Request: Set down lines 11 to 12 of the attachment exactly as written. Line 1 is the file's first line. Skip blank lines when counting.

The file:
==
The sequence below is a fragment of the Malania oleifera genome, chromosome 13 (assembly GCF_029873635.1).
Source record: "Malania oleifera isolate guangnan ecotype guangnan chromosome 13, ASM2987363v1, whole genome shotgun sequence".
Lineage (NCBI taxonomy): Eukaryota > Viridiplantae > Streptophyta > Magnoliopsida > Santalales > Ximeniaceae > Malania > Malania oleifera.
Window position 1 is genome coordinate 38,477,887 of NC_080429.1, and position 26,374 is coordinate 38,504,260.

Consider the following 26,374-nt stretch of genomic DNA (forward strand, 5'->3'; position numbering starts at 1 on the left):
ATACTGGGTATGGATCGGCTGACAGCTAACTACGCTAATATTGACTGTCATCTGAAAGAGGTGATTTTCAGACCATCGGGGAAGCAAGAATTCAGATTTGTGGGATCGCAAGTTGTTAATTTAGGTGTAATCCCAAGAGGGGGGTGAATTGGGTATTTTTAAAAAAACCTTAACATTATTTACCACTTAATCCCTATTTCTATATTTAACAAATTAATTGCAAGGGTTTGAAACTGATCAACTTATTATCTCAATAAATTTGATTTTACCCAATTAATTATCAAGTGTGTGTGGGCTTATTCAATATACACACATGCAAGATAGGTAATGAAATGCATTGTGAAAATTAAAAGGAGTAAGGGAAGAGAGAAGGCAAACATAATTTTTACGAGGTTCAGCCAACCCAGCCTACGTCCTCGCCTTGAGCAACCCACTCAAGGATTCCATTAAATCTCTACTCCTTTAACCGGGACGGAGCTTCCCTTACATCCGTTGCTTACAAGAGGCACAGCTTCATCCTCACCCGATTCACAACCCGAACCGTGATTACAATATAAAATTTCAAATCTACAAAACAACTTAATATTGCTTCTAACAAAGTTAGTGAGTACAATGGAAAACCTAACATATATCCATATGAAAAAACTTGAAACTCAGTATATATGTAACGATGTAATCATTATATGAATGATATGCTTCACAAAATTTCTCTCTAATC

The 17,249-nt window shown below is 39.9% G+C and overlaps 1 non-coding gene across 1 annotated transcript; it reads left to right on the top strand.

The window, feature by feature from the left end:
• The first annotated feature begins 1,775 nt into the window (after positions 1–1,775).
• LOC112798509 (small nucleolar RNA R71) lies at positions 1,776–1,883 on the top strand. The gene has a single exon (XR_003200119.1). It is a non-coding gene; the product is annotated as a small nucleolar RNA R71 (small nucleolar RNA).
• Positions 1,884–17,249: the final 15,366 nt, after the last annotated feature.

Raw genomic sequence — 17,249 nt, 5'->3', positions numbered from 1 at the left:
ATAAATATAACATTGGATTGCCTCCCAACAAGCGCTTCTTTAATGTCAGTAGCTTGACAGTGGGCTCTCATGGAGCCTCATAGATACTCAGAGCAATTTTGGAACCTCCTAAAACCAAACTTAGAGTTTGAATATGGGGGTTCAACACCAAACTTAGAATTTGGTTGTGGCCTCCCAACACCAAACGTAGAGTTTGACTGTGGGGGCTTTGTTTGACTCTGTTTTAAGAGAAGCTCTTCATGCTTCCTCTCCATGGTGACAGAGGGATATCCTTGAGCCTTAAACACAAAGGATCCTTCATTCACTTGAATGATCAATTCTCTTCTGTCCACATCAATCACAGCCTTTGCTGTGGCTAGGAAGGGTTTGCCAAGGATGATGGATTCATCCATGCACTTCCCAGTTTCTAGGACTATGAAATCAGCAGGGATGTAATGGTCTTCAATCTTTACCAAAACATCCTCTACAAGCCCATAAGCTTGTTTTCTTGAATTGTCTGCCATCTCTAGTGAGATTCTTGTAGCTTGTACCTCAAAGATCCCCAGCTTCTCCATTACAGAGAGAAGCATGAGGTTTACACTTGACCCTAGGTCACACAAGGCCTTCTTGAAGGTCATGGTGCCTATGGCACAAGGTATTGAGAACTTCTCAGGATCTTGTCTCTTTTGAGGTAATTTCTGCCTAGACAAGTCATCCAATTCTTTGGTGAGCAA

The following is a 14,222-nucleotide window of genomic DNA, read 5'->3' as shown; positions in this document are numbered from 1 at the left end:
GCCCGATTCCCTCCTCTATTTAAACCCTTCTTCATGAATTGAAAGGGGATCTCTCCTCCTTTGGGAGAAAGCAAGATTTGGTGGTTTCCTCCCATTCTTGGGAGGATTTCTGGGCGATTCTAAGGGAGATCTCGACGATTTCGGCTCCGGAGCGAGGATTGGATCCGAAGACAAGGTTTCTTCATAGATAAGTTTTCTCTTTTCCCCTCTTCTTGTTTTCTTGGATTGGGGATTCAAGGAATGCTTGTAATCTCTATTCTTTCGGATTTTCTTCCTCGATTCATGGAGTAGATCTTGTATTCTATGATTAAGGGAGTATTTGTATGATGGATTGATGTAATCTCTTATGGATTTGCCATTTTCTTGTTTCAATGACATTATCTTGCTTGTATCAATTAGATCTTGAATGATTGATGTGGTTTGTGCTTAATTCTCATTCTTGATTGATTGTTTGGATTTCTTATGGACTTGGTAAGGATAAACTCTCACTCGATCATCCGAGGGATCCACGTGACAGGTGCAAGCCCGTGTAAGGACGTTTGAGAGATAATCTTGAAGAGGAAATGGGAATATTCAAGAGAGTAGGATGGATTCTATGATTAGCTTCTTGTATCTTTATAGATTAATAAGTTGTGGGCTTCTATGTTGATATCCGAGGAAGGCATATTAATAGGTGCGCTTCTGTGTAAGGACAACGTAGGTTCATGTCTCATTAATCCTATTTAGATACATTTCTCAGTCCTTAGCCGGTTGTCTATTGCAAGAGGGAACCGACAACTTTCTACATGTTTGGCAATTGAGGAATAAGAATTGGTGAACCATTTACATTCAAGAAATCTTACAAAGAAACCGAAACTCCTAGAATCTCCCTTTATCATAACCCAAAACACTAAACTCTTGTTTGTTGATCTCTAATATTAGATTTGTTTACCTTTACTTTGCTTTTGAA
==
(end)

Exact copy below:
• Positions 1,884–17,249: the final 15,366 nt, after the last annotated feature.

Raw genomic sequence — 17,249 nt, 5'->3', positions numbered from 1 at the left: